Moving toward Yes
Moving towards ‘yes’
Sorry, that was a joke. (The song)
Honestly, have you ever counted the number of times you use the word ‘no’ with your kids? 3,607 and it isn’t even noon yet, right? Partly, you are running the labyrinth of obstacles that can maim/harm/impair your child (sure, this is less true as they age and become a little more self-aware, but this is our job as parents regardless of their age: keep them safe from harm. And, frankly, it seems to get complicated again as they hit the tween/teen years.). No, you can’t touch the knife. No, you can’t play ball in the kitchen. No, you can’t jump on the trampoline with your baby sister. No, you can’t color on the table. No, you can’t read that war book. No, you can’t watch that program. No, you can’t play video games. No no no until you just want them to STOP asking for the love of all things holy and just sit down and be quiet for 5 minutes already. Been there, right?
You can accomplish the very same thing - keeping them safe from harm, and quasi-controlling what they do and don’t touch/play with - and you can do so with the word ‘yes’.
Yes, you can jump on the trampoline; your sister and I will watch you do your new trick.
Yes, you can help me in the kitchen. How about you use this spoon and bowl, and you can help be my master mixer?
Yes, you can watch that program, right after we clean up these toys and books. How fast can you do it? I’ll time you! Ready, set, go!
Yes, you can read. How about this new National Geo kids magazine? You can tell me about the amazing stories they have in there.
Yes, you can play a game. How about we get your brothers and play Twister?
Yes, you can play ball. Let’s go in the backyard and see how many times we can kick it back and forth without missing?
Yes, you can color. Would you like to use this tablet or the easel?
See? Wasn’t that magic?
Why change the words if the effect is the same? In part because a negative frame of mind is a heavy thing to drag around, and also because you want to help your kiddos to maintain their open-minded anything-is-possible frame of mind. They can’t do that if they keep getting ‘no’ thrown in their face. Kids have a magical outlook on life; for them it is all about what ALL they can do. As we get older, as we age, and as we learn life lessons, we start seeing limitations and probabilities. We start seeing disappointment, and what if-ing ourselves into not even trying. Where is the fun in that? We see a trip as a mistake or a fail; kids see a trip and potential fall as a possibility to check out a crack in the sidewalk they may not have noticed otherwise. That’s what seeing the world as a big YES is like.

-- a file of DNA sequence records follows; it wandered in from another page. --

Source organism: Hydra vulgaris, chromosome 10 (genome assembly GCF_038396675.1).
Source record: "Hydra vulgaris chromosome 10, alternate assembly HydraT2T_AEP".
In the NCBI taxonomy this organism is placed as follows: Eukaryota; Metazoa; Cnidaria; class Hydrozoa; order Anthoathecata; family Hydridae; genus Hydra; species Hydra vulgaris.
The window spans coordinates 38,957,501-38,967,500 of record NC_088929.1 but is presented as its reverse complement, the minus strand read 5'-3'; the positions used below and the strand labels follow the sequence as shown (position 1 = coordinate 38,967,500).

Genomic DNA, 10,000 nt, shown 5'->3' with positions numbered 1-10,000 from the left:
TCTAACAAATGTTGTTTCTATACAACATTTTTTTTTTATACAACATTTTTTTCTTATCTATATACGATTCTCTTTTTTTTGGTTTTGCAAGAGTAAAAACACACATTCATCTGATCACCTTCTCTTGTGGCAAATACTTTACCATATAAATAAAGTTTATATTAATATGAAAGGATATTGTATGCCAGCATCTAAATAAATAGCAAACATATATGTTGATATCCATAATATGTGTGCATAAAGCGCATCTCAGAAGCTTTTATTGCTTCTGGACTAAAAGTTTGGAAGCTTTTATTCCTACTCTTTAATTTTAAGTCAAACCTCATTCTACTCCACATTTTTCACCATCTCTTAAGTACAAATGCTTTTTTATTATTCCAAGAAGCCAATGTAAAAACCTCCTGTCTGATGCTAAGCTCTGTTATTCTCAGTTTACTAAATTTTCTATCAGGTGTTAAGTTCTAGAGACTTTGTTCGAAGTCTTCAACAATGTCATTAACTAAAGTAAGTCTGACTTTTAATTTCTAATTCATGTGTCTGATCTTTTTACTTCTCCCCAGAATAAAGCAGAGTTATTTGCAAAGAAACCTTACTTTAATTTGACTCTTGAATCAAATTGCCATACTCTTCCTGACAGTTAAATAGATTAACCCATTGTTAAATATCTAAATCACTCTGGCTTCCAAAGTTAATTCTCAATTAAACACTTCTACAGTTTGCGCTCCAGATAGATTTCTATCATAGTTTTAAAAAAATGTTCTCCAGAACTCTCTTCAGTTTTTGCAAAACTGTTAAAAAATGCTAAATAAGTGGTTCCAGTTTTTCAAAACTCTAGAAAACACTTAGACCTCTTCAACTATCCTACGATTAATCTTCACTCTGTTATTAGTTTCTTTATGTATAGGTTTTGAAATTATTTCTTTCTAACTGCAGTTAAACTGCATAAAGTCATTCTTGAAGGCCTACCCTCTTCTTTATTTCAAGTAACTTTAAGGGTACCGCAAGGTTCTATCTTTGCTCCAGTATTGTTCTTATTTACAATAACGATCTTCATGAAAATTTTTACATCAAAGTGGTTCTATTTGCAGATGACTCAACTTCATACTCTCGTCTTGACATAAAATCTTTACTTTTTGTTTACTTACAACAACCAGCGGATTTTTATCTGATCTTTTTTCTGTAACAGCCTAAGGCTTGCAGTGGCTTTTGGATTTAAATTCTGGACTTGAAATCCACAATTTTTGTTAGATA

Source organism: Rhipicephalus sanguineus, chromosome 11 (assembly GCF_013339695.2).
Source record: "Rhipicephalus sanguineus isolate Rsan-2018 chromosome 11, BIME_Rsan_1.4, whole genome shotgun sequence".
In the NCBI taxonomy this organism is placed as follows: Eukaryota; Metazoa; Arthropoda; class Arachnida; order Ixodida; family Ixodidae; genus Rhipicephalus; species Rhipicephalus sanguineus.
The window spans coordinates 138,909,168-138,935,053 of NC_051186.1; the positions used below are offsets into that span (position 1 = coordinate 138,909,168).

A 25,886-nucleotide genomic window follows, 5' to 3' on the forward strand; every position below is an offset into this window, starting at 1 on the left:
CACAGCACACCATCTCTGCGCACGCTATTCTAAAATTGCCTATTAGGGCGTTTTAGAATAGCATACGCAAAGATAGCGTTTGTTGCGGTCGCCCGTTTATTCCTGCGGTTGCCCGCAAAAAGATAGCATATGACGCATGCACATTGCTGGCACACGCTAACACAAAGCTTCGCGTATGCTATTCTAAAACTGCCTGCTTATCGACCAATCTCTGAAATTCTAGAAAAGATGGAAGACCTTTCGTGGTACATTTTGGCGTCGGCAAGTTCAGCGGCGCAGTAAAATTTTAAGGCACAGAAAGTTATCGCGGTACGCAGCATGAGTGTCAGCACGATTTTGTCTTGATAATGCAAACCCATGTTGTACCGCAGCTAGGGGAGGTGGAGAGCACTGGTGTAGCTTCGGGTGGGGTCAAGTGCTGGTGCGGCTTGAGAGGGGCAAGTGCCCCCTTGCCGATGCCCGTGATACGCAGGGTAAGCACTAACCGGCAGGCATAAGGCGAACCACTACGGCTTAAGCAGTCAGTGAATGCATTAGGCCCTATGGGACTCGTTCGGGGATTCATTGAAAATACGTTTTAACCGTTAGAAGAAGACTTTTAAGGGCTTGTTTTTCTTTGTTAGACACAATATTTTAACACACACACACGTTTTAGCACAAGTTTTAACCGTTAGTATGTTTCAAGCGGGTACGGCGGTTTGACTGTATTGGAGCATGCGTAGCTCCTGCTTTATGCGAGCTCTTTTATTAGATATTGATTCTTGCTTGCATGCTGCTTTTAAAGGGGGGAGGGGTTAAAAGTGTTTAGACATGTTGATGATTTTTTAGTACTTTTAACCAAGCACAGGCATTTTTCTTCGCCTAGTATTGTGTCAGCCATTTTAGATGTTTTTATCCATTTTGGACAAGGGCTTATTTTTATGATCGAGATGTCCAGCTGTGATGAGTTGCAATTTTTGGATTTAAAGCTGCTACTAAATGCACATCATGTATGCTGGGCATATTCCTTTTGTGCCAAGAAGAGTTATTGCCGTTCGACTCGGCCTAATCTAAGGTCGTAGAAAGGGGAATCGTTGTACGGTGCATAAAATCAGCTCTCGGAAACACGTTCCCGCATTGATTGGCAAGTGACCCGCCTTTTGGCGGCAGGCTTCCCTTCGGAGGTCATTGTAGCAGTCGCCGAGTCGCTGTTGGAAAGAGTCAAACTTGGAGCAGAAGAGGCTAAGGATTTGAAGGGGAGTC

Saying yes is a treat for you, too.
It doesn’t mean spoiling your kids and letting them walk all over you. Being a yes parent means knowing that your ample time with your kids is slowly dwindling, in part because they are growing up and are itching to be with their peers, and in part because their school and sport obligations start taking a lot more time and not requiring your assistance any longer. It’s also important to know that they remember the nos and yeses; it’s important to them that they can count more yeses (especially for your sanities sake, yeses on the things that didn’t really matter to you, but totally mattered to them). Finding your own joy in the things that matter to
Sometimes, still, a No is necessary. Crossing the street, running around in parking lots, walking in crowded shopping malls, ... use your No. Make it mean something. Don't dilute it with arguing about all of the little stuff. If you say no less often, it will have a greater impact.
Save your No for when it is important. The little stuff? Those can be yeses, and the more you say yes to your kids, the more they will respect what you say and listen. Not because you are more permissive, but because you are respecting their need to try and discover. Clearly, you GET them. Saying yes means that you are acknowledging their need to do and discover ... on your own terms.